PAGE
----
The scientific landscape on continuous and batch microwave irradiation applications
in chemical processing is growing, with a number of unique chemical applications
namely (Saifuddin and Chua, 2006), waste oil/water emulsions
produced in metallurgical industries (Abdurahman et al.,
2006) demulsification of water-in-oil emulsions (Nour
et al., 2010a, b; Nour
and Yunus, 2006) crude oil demulsification, similarly the progress of microwave
drying adaptation at industrial scale has been relatively slow, Chou
and Chua (2001) identified one such reason high initial capital investment
and low energy efficiency when compared with conventional drying technologies.
Traditionally dryer selection has been practiced as an art based prior experience
and vendors recommendations (Mujumdar and Devahastin,
2000). However, there are a number of key parameters required for dryer
selection, for example dryer throughput; properties of the material being handled
physical geometry, physical, chemical and biochemical properties of the feed;
including moisture variability, drying characteristics of the material drying
kinetics; flow of the material to and from the dryer; operations and product
safety, fire hazard and explosion hazards, Product qualities, Recovery problems;
mode of process control, effluents environmental regulations, type and cost
of fuel supply. Facilities available at the site of the proposed installation;
In analyzing the economic viability of a microwave curing system, the costs
can be divided into capital and operating costs and the maintenance costs can
be broken down further to magnetron replacement, general maintenance, energy
and floor space costs. However, from an operations perspective the prime aim
is to factor in tube replacement cost and energy cost in the consumables.
To expand the discussion on the economic viability of microwave drying, it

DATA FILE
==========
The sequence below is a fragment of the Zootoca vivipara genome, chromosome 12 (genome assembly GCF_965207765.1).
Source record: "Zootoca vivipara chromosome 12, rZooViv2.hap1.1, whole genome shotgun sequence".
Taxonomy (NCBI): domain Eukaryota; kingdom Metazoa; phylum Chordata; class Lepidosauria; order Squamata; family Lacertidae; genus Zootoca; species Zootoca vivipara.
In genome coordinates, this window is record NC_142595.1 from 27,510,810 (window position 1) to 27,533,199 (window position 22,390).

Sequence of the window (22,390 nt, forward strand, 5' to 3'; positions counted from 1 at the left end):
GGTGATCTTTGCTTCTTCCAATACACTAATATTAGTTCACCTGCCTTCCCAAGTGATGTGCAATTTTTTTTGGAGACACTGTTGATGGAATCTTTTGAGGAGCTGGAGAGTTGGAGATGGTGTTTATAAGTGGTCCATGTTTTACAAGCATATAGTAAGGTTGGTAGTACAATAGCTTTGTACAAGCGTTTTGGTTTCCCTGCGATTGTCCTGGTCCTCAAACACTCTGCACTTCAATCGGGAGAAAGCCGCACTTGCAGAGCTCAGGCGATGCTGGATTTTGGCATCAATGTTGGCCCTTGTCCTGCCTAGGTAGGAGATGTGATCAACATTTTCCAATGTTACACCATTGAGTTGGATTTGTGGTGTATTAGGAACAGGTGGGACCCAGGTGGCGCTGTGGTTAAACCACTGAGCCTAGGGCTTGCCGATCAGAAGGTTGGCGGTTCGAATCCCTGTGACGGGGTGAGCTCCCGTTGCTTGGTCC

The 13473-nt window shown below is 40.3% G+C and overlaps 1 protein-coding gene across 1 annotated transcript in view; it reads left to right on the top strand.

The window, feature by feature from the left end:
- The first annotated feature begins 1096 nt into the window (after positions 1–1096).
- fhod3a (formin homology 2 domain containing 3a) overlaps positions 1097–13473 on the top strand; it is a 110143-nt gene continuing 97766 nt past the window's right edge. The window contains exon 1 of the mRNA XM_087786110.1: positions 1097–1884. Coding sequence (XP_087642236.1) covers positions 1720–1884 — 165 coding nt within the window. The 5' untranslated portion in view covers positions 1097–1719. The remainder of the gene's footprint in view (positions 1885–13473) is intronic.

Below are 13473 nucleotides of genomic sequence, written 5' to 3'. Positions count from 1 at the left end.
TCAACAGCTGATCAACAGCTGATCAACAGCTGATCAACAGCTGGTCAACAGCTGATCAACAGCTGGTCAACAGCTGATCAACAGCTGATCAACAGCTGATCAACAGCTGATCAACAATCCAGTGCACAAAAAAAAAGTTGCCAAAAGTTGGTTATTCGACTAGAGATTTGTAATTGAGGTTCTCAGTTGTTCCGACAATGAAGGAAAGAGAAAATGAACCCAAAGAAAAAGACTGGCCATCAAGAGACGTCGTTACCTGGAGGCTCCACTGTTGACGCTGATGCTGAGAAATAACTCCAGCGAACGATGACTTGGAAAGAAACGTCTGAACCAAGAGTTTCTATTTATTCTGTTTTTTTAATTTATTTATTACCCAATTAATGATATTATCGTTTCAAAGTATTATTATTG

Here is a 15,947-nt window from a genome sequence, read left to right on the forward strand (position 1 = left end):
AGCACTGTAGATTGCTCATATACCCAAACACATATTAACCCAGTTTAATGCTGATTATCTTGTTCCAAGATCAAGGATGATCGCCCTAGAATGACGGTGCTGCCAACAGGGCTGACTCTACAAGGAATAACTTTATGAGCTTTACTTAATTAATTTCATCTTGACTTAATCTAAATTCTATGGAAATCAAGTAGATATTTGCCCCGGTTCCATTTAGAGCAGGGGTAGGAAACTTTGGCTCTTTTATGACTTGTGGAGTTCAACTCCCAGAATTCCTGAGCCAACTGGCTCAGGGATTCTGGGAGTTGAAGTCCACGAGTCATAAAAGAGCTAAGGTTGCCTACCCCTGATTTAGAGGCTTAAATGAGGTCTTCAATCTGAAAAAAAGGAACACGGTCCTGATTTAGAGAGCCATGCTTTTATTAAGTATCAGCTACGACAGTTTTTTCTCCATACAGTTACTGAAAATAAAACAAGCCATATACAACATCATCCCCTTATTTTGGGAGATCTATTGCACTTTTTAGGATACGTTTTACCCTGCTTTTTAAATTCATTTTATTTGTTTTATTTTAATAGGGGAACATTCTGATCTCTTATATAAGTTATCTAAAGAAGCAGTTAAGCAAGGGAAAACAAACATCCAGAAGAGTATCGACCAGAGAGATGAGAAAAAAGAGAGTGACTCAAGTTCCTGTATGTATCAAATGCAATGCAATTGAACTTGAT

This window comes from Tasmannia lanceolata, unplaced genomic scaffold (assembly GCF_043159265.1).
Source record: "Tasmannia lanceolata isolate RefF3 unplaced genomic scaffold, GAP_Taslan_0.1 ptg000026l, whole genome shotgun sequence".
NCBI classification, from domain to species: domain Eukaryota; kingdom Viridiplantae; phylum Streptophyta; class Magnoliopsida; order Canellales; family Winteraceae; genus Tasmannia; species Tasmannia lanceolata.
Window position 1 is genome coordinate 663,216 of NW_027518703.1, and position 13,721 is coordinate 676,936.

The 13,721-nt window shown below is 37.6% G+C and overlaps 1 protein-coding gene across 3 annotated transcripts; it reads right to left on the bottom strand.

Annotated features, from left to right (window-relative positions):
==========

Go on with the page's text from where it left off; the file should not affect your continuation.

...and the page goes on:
is necessary to incorporate energy conservation as a feature of the microwave
system offering. By and large, industrial microwave equipment is not luxurious;
the capital costs associated with a microwave power generator are approximately
$1000 per kilowatt. Together with specially designed cavity and conveyor system,
the total purchase price of a microwave system is around $1500-5500 per kW depending
on the system power (Mujumdar and Zhonghua, 2008), frequency
and complexity. Summary of dayers classification is shown in Table
Maintenance costs of industrial microwave systems are moderate and, once established,
they are very robust Metaxas (Metaxas and Meredith, 1983)
with the only "consumable" being the magnetron. The microwave generator, magnetrons
usually last significantly longer than 5000 h. Replacement of 1 kW magnetron
would cost about $750 AUD. Typically the, magnetron is typically about 65% efficient
and a 1.2 kW unit would draw 1.8 kW from the mains. It is therefore estimated,
on the assumption that a typical electrical unit costs reference price of 11
cent per kilowatt hour, that running cost for 6,000 h would be approximately
A number of noteworthy publications exist on this topic for example the investigation
by Damskey et al. (1969) included the procedure
for a computer simulation for microwave paper dryers. Program options evaluated
the economic feasibility of microwave equipment.
The profitability of paper-making machines with microwave drying relative to
those with conventional steam heat drying was computed by assuming that microwave
drying procedures provided a sufficient level of moisture profile.
The increased drying capacity of the process resulted in higher machine speeds
and therefore profitably. Also a feasibility and decision analysis procedure
for microwave and conventional heating systems based on quantitative comparisons
between two heating methods was reported by Ishii (1972).
Finally, Schiffmann (1987) investigated the economic
analysis of microwave drying systems, with an emphasis on large projects and
included budgeting and costing for acquisition or costing of large manufacturing
We had also reviewed a host of literature on various case studies that did
also include important information that applied to any general cost-benefit
analysis in microwave drying microwave drying. In relation to the specific information
required for performing decision analysis studies. The investigation by Schiffmann
(1987) included a procedure for the development of a cost model. It concluded
that industrial microwave systems vary between $4000 and $ 7000 per kilowatt.